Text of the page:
In the 75th fight of his professional career, Aleksey Oleinik will take on Chris Daukaus in a battle of gatekeeper vs. rising prospect. Oleinik’s 46th career submission was also his sixth in the UFC, placing him at second in heavyweight history behind Frank Mir.
Twelve years younger than Oleinik is Chris Daukaus, who comes into this fight with a professional record of 11-3. Ten of his wins have been knockouts, including both of his UFC wins. He has yet to lose in the UFC octagon, but faces possibly his toughest challenge yet in Oleinik.
Oleinik has finished 54 of his 59 career wins, with 46 submissions. He is an extremely advanced grappler who can finish fights from a variety of awkward positions.
On his feet, Oleinik throws bombs only. He sets up his hooks well with his head movement, but he prefers to move forward into his punches. There aren’t very many setups, he is very much just winging punches.
Daukaus is a patient, accurate striker with excellent boxing combinations. He’s a big body, he has quick hands, and he throws with both precision and power. His boxing is clean, tight and technical, but free-flowing and rhythmic. He can lead his combos with either hand and he demonstrates great footwork.
He has done some solid work in the clinch but is looking to control position in these scenarios more than he is looking to do damage. He times some excellent knees entering and exiting the clinch and, like his hooks and straight punches, the knees are very accurate.
Daukaus isnt naturally a grappler but he does have decent grappling ability. This fight, however, is not the time to test those skills, especially considering that his gas tank is a serious concern. He has been worn out in grappling-heavy fights before, which has led to two of his losses.
I think that, for Oleinik to win this fight, it’ll have to be by submission. I also don’t think he’ll get the chance to, despite his advanced grappling credentials. He had clear opportunities to submit Derrick Lewis, and was unable to finish. Daukaus is a much better and more intelligent grappler than Lewis, so I find it hard to believe that he’ll find himself in those same positions against Oleinik.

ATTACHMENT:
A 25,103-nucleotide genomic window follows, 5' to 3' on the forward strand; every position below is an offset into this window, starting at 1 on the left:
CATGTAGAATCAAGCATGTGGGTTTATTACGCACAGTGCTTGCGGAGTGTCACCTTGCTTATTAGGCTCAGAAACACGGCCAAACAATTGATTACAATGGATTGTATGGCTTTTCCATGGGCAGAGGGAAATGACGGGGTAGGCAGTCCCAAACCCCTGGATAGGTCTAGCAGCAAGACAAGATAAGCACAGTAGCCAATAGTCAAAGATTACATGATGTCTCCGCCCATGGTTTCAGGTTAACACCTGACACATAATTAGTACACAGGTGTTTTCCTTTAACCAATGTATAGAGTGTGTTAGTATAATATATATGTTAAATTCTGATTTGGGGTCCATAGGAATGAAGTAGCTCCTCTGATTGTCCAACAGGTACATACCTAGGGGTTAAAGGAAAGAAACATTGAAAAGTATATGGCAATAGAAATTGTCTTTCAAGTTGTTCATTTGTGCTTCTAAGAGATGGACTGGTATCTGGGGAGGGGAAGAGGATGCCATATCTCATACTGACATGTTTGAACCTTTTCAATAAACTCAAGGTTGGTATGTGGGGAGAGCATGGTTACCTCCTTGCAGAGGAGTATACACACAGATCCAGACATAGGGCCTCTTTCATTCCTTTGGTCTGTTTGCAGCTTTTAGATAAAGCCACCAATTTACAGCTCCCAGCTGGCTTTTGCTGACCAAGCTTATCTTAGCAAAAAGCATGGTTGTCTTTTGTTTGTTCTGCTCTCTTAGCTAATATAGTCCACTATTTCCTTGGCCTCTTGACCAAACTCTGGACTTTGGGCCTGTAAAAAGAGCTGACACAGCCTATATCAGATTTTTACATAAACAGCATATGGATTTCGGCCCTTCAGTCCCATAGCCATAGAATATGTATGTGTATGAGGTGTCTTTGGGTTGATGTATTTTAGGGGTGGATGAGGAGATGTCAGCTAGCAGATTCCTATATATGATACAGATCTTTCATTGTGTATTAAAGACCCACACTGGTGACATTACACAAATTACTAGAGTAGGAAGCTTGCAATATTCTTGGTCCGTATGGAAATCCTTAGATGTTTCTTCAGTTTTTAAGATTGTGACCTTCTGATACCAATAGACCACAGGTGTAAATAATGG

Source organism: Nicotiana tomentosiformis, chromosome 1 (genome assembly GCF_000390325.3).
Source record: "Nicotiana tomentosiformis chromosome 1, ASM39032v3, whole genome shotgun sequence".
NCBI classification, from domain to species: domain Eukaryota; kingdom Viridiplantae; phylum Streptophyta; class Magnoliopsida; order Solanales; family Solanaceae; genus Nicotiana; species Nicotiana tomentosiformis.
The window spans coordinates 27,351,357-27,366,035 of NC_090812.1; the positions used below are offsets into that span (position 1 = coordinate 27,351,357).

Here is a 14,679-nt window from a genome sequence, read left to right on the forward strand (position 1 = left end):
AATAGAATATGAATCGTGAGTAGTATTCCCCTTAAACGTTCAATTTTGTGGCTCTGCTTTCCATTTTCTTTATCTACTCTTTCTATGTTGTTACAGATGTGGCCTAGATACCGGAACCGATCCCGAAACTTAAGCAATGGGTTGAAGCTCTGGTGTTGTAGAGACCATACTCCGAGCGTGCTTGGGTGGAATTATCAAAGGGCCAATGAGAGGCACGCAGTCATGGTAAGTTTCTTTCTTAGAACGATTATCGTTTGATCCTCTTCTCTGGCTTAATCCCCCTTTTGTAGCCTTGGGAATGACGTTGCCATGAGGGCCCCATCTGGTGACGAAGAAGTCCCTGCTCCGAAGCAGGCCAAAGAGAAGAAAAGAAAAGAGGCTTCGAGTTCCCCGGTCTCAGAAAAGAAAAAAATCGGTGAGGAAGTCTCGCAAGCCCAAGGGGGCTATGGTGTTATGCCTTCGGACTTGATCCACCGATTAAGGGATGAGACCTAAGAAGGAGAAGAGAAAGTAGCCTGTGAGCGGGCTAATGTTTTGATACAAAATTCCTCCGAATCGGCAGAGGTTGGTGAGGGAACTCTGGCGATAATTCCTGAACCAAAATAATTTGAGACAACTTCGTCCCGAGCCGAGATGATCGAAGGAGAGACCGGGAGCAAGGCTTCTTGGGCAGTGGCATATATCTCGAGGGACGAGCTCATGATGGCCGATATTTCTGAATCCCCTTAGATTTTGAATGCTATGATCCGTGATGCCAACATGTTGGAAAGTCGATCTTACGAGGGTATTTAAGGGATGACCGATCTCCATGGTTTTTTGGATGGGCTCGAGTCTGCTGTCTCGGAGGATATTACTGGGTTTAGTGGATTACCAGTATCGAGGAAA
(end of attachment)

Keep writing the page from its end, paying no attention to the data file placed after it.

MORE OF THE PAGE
The striking matchup, despite the four-inch reach advantage for Oleinik, will likely be in Daukaus’ favor. He’s a far cleaner and more technical boxer with more tools to use and much faster hands. His footwork is far superior to that of Oleinik, and Daukaus will probably piece Oleinik up for a while before finding a knockout.
When this line first came out, I thought Oleinik might be worth a look as an underdog, being that he hasn’t seemed to take too many steps backwards in his recent fights despite being 43-years-old. Upon a deeper dive, there really isn’t much that inspires confidence about Oleinik’s last five fights. The knockout losses to Derrick Lewis, Walt Harris and Alistair Overeem prove that Oleinik can no longer hang around with top-ten caliber strikers in this division anymore.
That being said, we still don’t know if that’s the level of striking that Daukaus possesses, because he hasn’t been tested at that level yet. My inclination is that, at this moment, Daukaus isn’t quite at that level yet but he’s damn close.
Oleinik’s wins over Maurice Greene and Fabricio Werdum mean almost nothing to me in terms of this matchup. With all due respect to the Crochet Boss, he isn’t on the same level as either Daukaus nor Oleinik. The win over Werdum was a split decision that could have gone either way. Werdum is also the same age as Oleinik and was on a two-year hiatus before that fight.
I’m confident that Daukaus will pick Oleinik apart with precision striking and footwork. The athleticism he possesses will be too much for Oleinik to handle and, when Oleinik tries to get the fight to the ground, he will either succeed and gas himself out hunting for a submission, or he’ll get stuffed and take one or more of Daukaus’ signature knees to the chin.